8) Everything on your bookshelf will look easy, or at least within the realms of possibility for you to read, afterwards. Your confidence will be sky-high. Legendarily difficult authors - Faulkner, Woolf, Nabokov - all will look about as challenging as a Janet and John marathon after your eyes have wearily crawled across the last page of Gravity's Rainbow. Be warned, though - under no circumstances should you listen to that voice in your head telling you to head straight into Ulysses, Finnegan's Wake or Against the Day immediately afterwards. That way lies madness. Have a break. Something nice and light, like Gunter Grass, or Pope's Iliad.
9) It will make the real world seem explicable and simple. The confusing currents of modern politics, socio-sexual relationships and inter-office internecine warfare will feel like a refuge, in which people do not speak in baffling riddles constructed from references to things you've barely heard of; in which you have a reasonable grasp on when someone is telling you certifiable historical fact and when they're just stringing you along with a very long shaggy dog story; and in which effect still has the good manners to open the door for cause and say to it, "after you."
10) It is very, very good indeed. Not quite good enough to justify reading it without the compounding factors already mentioned, but very good nonetheless. Pynchon is a fantastic prose stylist, his authorial voice mercurially slipping from the conversational to the conspiratorial to the satirical to the comic to the omniscient to the omnipotent. The degree of research that has gone into Gravity's Rainbow is mind-boggling; it is like being trapped in a lift for two weeks with a hyperactive compulsive talker who has memorised the contents of an insanely esoteric library's German History section. His post-modernist stance allows him to draw connections between the most unlikely points, reconfiguring the familiar linear path of history into the sprawling squiggle of a madman. While it might seem absurd, it probably has a closer resemblance to the manner in which history actually unfolds than the comfortingly familiar arc of cause and effect we use to manage our perception of the world. I'm not saying you should read it; that would be cruel. But if, for some inexplicable reason you choose to do so anyway, you won't regret it. Most of it, anyway.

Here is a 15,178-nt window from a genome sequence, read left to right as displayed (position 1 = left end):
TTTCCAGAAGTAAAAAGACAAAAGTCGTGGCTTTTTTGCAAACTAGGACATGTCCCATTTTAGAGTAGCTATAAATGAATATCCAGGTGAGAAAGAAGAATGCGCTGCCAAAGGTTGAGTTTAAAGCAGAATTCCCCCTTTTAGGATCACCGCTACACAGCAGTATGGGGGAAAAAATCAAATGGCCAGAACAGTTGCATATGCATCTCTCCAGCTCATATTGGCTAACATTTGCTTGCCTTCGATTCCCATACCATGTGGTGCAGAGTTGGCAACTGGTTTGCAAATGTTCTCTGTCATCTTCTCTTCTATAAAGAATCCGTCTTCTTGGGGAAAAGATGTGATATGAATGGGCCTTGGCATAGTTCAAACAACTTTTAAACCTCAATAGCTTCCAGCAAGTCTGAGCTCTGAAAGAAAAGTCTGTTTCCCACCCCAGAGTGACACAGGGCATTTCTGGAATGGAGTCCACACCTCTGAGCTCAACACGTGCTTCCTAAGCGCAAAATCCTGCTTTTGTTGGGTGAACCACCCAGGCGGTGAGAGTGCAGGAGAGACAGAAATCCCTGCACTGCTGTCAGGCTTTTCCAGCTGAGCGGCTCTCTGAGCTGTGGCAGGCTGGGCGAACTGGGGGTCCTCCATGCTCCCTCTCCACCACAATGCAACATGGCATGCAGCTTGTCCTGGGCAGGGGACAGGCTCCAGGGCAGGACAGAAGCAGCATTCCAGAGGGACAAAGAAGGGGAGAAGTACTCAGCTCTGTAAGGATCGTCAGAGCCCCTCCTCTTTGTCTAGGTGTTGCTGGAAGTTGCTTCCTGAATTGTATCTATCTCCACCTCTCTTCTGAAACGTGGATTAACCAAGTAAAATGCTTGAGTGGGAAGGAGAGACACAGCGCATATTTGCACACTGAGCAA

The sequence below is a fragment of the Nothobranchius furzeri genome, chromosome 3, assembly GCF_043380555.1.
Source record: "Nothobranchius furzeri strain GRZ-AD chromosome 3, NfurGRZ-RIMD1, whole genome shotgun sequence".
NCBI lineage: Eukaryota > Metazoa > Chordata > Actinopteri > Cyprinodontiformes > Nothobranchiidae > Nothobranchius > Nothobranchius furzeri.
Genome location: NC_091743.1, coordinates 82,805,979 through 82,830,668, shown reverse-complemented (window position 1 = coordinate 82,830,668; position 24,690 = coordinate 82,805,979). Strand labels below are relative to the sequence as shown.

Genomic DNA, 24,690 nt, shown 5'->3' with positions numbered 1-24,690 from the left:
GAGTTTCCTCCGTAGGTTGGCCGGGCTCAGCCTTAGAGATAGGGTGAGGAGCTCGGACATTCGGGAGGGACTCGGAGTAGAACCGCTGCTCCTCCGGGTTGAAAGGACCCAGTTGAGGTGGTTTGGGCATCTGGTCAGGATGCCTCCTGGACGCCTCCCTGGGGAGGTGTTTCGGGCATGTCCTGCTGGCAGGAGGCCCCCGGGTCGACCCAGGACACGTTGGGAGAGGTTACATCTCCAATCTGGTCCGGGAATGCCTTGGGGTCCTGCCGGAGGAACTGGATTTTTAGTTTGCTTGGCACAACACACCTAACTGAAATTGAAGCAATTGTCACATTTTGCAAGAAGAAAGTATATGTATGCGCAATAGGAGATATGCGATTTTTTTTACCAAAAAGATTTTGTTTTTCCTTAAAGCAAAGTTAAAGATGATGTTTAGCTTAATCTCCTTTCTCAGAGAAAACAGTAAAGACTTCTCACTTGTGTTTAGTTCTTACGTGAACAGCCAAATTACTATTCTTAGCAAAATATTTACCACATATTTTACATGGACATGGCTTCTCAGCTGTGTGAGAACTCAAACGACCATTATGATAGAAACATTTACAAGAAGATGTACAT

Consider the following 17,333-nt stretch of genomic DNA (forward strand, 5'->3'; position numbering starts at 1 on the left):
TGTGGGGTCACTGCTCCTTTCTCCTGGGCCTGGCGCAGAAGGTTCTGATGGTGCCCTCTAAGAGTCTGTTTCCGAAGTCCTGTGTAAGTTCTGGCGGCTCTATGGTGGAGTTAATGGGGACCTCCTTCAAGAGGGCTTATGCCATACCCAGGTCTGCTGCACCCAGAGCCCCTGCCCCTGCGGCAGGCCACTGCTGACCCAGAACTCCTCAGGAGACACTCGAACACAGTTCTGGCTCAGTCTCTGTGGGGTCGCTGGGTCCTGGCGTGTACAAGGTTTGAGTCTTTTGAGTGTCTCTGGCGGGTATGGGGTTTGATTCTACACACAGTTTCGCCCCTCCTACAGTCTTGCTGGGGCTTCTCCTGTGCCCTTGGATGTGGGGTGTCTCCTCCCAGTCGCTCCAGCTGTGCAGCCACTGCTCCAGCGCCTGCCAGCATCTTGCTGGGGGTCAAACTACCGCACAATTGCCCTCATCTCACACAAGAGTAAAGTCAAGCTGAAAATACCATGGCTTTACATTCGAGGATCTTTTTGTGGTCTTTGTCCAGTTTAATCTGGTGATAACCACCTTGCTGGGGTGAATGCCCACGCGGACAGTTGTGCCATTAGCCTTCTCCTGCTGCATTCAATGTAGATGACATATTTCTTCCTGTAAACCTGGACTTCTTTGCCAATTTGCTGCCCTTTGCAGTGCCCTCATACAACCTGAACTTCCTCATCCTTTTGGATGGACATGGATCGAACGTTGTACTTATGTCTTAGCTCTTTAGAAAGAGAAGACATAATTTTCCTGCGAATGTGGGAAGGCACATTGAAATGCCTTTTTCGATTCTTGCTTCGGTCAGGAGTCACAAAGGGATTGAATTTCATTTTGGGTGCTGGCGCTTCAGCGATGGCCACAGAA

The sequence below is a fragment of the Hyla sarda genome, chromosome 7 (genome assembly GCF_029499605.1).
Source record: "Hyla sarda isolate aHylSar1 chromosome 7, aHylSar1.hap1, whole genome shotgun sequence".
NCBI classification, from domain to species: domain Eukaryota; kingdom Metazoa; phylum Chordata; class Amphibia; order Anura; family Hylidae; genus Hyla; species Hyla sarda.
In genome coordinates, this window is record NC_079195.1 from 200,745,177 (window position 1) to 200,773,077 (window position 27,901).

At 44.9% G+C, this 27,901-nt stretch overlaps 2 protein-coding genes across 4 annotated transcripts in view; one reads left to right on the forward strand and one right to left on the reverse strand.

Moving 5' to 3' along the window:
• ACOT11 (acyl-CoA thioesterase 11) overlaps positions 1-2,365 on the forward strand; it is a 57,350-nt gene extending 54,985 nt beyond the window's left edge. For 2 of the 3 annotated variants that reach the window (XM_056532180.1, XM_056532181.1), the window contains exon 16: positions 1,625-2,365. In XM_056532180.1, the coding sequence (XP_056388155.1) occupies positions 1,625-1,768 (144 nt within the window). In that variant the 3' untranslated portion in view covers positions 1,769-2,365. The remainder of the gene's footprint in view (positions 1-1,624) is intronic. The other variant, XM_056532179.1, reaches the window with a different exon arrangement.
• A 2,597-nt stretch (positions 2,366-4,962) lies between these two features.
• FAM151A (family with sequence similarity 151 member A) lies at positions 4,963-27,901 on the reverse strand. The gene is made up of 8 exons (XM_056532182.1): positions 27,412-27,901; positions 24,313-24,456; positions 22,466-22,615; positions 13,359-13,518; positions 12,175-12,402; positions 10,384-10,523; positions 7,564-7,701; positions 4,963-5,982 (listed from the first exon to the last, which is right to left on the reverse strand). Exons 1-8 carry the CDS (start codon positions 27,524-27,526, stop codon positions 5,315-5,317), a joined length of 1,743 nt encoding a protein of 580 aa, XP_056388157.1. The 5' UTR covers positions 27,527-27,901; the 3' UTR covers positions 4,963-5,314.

I won't bother trying to tell you what the books about, although there is a passage towards the end, one of those you read, re-read and then re-read again, that comes as close as Pynchon ever would, to giving you a guide to the book (it's the one that begins 'It's been a prevalent notion. Fallen sparks...') The only piece of advice I'd give is this, if you want an easy read, nice plot where all the ends are tied up, and where your brain doesn't have to work too hard, leave this book well alone - either you'll throw it through the window or it'll send you round the bend. If, on the other hand, you like a challenge, then this book is for you - it could be the best novel you'll ever read. Yes, it is that good!